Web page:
Medium

Since the 1970s, Jenny Holzer has inserted language into public settings as part of her singular conceptual practice. Her installations—which have taken the form of billboards, projections, park benches, condom wrappers, and electronic signs—feature texts which range from enigmatic, koan-like phrases such as “Abuse of power comes as no surprise” to longer, more involved screeds. Her iconic “Inflammatory Essays” (1979–82), for example, meditate on violence, vulnerability, and tensions between the individual and the collective. Holzer’s work has also targeted consumerism and the language of advertising. The artist received her MFA in painting from the Rhode Island School of Design and has since exhibited in cities around the world, including London, New York, Los Angeles, Zürich, Hong Kong, and Berlin. She has presented at institutions including the Guggenheim Museum, the Centre Pompidou, the Museum of Modern Art, the Whitney Museum of American Art, and the Neue Nationalgalerie. In 1990, Holzer became the first living American woman to represent the United States at the Venice Biennale.

Blue-chip
Represented by internationally recognized galleries.
Collected by major museums
Tate, Museum of Modern Art (MoMA), MCA Chicago
Selected exhibitions
2020
IT’S CRUCIAL TO HAVE AN ACTIVE FANTASY LIFEKukje Gallery
2019
Jenny Holzer: Thing IndescribableGuggenheim Museum Bilbao
2018
Artist Rooms: Jenny HolzerTate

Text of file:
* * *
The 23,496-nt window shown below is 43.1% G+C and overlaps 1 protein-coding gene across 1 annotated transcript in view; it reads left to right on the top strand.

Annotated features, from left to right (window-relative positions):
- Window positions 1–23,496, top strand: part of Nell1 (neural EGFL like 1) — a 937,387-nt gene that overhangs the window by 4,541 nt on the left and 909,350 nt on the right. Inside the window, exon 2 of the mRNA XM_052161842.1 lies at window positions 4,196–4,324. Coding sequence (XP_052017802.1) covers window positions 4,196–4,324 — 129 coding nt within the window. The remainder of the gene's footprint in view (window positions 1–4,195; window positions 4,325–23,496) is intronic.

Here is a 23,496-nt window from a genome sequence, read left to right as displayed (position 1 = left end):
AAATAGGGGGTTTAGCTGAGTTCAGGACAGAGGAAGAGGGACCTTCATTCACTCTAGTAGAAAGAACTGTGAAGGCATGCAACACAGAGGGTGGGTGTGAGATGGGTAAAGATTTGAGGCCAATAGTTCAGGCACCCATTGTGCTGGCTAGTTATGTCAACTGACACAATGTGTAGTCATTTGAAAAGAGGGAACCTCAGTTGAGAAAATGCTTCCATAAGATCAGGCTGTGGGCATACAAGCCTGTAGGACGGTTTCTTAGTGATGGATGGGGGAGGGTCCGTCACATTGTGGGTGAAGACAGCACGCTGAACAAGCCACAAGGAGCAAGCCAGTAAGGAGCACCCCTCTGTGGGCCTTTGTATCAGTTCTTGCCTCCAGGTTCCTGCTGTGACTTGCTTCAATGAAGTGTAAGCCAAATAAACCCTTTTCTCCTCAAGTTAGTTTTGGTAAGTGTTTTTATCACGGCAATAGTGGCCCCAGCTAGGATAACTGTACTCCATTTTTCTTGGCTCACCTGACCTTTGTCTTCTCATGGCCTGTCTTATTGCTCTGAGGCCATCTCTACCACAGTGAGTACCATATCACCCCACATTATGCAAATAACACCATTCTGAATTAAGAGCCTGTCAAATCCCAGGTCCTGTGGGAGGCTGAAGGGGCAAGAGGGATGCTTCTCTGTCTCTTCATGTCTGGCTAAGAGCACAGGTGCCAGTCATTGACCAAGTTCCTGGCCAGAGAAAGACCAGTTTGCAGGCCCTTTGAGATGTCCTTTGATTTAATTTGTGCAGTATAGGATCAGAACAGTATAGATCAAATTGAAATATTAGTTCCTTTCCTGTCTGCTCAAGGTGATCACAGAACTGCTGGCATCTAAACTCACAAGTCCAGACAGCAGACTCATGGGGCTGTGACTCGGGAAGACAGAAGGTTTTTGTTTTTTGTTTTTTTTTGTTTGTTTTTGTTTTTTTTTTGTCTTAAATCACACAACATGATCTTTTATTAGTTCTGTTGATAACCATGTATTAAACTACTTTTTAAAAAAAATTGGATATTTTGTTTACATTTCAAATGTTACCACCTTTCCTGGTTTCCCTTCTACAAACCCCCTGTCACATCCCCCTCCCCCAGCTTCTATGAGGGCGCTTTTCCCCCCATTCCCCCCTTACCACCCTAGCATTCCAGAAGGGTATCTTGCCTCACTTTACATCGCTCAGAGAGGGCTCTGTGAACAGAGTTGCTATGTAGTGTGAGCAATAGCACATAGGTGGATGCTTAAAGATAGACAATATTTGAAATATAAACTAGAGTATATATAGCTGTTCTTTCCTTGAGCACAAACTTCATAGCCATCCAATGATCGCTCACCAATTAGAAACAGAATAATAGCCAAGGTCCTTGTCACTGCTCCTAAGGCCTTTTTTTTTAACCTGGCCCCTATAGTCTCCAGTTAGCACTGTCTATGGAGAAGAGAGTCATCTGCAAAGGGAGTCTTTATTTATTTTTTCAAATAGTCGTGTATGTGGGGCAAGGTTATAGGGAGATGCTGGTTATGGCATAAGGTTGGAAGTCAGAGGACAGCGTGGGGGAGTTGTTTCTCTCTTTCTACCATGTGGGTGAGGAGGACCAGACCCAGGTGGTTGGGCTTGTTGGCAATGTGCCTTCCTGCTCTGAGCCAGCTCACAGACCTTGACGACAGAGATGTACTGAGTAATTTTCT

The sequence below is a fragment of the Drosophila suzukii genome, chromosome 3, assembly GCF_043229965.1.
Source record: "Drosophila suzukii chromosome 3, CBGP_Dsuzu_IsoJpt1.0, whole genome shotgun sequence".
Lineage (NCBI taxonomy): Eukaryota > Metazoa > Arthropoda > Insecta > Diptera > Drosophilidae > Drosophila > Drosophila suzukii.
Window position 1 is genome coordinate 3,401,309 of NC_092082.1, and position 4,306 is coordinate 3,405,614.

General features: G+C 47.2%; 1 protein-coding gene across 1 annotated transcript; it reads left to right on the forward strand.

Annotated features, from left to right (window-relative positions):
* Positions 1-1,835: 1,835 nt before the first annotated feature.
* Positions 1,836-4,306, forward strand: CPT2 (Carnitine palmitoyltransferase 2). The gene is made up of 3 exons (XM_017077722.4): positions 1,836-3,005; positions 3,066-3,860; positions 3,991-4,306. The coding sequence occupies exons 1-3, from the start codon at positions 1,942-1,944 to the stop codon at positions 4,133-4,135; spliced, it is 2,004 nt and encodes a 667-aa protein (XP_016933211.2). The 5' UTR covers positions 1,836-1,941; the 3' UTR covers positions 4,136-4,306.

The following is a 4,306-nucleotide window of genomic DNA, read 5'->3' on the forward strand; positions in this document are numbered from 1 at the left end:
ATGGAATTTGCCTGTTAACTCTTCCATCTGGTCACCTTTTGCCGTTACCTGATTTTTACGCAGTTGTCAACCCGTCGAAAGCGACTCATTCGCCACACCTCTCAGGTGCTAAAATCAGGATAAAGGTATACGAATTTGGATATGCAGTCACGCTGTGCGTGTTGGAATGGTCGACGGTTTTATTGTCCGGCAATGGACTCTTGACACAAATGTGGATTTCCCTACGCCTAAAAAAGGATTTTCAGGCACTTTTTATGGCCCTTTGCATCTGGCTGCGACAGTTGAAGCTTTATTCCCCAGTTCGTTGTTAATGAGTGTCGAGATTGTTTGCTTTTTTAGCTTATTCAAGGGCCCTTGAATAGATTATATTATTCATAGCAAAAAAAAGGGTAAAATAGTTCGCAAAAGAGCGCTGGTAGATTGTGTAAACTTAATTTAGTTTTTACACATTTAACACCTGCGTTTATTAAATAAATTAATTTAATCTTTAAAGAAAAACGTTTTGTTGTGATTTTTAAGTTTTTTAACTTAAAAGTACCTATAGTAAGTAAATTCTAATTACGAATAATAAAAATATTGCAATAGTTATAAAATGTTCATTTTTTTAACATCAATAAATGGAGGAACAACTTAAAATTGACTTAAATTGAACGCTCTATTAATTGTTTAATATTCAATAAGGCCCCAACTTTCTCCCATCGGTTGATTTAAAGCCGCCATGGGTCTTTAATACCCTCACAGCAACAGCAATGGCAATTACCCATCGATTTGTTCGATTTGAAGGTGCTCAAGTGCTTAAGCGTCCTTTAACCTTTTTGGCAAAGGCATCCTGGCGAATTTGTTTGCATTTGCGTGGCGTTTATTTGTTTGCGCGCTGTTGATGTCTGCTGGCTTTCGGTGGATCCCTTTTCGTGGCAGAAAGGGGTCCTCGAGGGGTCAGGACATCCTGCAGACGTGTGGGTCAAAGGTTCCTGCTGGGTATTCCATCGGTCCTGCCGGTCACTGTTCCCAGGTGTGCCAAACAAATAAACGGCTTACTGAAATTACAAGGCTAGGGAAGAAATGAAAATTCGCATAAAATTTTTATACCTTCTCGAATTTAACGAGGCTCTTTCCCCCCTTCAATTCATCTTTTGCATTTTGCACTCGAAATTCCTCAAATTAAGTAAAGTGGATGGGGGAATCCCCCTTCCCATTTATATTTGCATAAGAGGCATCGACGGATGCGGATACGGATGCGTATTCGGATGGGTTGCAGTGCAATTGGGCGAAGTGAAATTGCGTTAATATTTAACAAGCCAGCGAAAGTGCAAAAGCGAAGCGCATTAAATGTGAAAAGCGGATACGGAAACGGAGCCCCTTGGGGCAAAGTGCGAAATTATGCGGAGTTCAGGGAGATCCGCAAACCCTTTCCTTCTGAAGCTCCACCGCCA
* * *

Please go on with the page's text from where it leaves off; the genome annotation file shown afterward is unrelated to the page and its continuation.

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Selection from the Survival Series: Use What Is Dominant..., 1983-1985

Screenprint on brushed aluminum
15 × 18 in
38.1 × 45.7 cm
Edition of 26
.
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Location
New York
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Medium

Since the 1970s, Jenny Holzer has inserted language into public settings as part of her singular conceptual practice. Her installations—which have taken the form of billboards, projections, park benches, condom wrappers, and electronic signs—feature texts which range from enigmatic, koan-like phrases such as “Abuse of power comes as no surprise” to longer, more involved screeds. Her iconic “Inflammatory Essays” (1979–82), for example, meditate on violence, vulnerability, and tensions between the individual and the collective. Holzer’s work has also targeted consumerism and the language of advertising. The artist received her MFA in painting from the Rhode Island School of Design and has since exhibited in cities around the world, including London, New York, Los Angeles, Zürich, Hong Kong, and Berlin. She has presented at institutions including the Guggenheim Museum, the Centre Pompidou, the Museum of Modern Art, the Whitney Museum of American Art, and the Neue Nationalgalerie. In 1990, Holzer became the first living American woman to represent the United States at the Venice Biennale.

Blue-chip
Represented by internationally recognized galleries.
Collected by major museums
Tate, Museum of Modern Art (MoMA), MCA Chicago
Selected exhibitions (3)
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